Lynn Doran- Omo: Ethiopia’s Great Rift Valley

This program was organized by David Hayen, Member #1203.


A Goat roast at sunset.

“OMO,” Lynn Doran’s stunning photographic images lead us across a bridge spanning culture, time, and terrain to Southwest Ethiopia’s Great Rift Valley, and along the winding bed of the Omo Valley’s Omo River. Doran’s formal artistic background lies in textiles, and she weaves with her camera, the warp and woof of her photographic images are textured with a deft mix of both the intimate, personal, and tactile, leading us on a graphic page-after-page trek with Omo Valley’s dominant tribes, where past and present have continued to exist simultaneously, with little change for many hundreds, if not thousands of years.

Lynn attending a wedding.

Lynn’s book “OMO” will be available for purchase. 50% of the proceeds will be donated to Survival International in their efforts to help the people of the Omo Valley. Credit | Lynn Duran

Ms. Doran took over 4,000 photos before selecting the 150 images for her coffee table size book.  Ms. Doran’s striking photographs include photographs of vivid face and body painting, piercing, scarification for decorative, heroic, ritual and medicinal purposes, are exaggerated by elaborate head and hair decorations. Two of the eight tribes of the Omo Valley still use lip plates, six inches in diameter, to enhance a young girl’s prospects for marriage. Plates slightly smaller are sometimes inserted into the earlobes. Carved or painted, in this region the body is an open canvas and a work of art.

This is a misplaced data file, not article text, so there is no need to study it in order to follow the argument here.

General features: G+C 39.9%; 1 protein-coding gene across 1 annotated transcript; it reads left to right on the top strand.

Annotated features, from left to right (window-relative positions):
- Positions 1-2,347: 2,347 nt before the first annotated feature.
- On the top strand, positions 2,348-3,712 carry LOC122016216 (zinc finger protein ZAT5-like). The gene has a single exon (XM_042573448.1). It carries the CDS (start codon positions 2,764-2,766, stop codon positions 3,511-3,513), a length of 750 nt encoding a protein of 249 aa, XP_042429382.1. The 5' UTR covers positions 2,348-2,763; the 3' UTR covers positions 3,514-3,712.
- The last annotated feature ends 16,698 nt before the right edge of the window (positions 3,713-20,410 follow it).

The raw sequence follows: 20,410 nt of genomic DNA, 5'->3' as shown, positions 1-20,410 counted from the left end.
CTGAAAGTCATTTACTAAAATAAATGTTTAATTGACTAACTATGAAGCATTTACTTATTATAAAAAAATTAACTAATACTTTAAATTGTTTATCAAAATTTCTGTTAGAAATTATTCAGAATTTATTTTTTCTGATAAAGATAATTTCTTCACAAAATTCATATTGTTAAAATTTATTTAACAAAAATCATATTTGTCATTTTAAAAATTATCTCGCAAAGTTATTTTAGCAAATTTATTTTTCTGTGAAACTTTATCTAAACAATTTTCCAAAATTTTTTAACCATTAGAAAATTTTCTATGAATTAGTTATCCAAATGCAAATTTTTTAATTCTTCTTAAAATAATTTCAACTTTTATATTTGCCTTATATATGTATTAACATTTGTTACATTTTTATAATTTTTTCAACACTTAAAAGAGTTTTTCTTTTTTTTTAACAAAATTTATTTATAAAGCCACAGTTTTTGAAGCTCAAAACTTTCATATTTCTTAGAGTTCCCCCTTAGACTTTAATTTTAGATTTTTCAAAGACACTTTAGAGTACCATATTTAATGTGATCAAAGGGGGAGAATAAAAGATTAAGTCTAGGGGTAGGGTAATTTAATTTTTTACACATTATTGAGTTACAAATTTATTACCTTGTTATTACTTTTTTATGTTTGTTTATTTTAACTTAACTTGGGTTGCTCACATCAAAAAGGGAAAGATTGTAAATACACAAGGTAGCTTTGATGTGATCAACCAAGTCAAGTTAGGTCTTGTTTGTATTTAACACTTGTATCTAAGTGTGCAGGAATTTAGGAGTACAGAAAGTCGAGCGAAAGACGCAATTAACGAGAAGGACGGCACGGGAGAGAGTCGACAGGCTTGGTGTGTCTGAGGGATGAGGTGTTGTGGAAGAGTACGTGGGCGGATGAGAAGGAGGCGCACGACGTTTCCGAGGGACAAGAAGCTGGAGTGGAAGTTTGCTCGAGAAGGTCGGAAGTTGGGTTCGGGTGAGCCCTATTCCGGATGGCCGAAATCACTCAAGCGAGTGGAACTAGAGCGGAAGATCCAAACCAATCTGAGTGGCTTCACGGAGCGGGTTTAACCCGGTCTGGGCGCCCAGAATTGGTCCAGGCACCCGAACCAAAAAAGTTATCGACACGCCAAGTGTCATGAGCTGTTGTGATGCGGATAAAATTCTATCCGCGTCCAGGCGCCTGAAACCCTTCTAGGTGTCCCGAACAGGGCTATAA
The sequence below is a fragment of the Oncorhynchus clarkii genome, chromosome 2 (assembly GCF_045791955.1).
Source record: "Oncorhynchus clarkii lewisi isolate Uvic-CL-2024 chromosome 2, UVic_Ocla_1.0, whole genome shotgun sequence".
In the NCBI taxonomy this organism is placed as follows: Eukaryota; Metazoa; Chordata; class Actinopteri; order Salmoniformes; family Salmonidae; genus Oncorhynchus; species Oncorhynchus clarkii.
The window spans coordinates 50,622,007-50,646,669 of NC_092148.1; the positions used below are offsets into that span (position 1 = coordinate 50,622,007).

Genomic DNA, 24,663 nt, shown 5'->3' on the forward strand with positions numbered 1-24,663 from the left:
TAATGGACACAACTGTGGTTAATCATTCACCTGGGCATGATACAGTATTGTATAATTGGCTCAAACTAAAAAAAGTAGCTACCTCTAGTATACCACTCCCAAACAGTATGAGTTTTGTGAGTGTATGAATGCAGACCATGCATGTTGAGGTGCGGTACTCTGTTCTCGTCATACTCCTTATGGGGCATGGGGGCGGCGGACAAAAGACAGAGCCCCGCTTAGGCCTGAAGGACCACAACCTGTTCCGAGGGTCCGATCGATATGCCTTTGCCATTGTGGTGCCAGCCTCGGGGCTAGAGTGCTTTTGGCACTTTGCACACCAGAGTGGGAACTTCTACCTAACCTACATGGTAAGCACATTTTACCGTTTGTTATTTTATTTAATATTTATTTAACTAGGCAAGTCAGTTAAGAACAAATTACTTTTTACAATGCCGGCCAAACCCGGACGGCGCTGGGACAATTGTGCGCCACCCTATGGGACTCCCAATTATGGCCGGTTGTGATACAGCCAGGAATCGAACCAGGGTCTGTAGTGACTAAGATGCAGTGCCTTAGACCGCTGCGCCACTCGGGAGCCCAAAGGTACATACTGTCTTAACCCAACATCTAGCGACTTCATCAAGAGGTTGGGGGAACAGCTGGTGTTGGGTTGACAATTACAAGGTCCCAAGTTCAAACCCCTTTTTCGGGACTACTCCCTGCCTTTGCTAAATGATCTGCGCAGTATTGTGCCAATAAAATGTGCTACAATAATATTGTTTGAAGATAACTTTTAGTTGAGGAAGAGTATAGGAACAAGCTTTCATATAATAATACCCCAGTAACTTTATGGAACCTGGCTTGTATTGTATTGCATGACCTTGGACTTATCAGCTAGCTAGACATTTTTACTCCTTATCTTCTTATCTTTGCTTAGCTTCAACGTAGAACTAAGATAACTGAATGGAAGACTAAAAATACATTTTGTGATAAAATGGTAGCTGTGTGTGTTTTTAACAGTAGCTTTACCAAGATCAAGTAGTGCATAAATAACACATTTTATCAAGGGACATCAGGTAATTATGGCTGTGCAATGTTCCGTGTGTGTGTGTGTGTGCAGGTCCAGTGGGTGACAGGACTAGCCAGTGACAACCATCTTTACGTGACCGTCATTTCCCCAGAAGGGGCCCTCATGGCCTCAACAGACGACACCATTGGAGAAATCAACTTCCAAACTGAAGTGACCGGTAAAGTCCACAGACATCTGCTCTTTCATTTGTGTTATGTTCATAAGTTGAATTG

Man in the Blue Hat Credit | Lynn Doran

From her portraits it is obvious that Ms. Doran loves people and seeks to capture the special moments in their lives, rituals and celebrations.  One critic has stated that Ms. Doran’s photographs “are taken by the eye also from the heart of a woman whose love of people and culture knows no limits.”

What Doran documented in 2013, ceased to exist in 2016 due to the completion of the Gibe III dam.  The life line to the Omo Valley is dried up. Inevitably, neither we nor the Omo people can know what the future portends, other than more change.

In her book, Doran quotes the anthropologist Wade Davis: “The world in which you were born is just one model of reality. Other cultures are not failed attempts at being you: they are unique manifestations of the human spirit.”

Lynn Doran in her element.

Enjoy stunning ocean views from Doran’s Palos Verdes cliff side home along with an art collection from around the world; Notable for both its tribal art (from the Omo Valley, the Congo, Ivory Coast, Tanzania, Ghana, Togo, Benin, Nigeria ), from Papua New Guinea (Asmat), Mexican Folk art and Coptic Christian pieces from Ethiopia.  In addition, there are also contemporary paintings by Frank Romera, Carlos Almaraz, Robert Longo and others.

Ms. Doran obtained her degree in fine art from Long Beach State.  Even during college Ms. Doran was traveling to Mexico and collecting folk art (during the days when field collecting was still possible).  After college Ms. Doran started a company making sports apparel which she operated until 2000.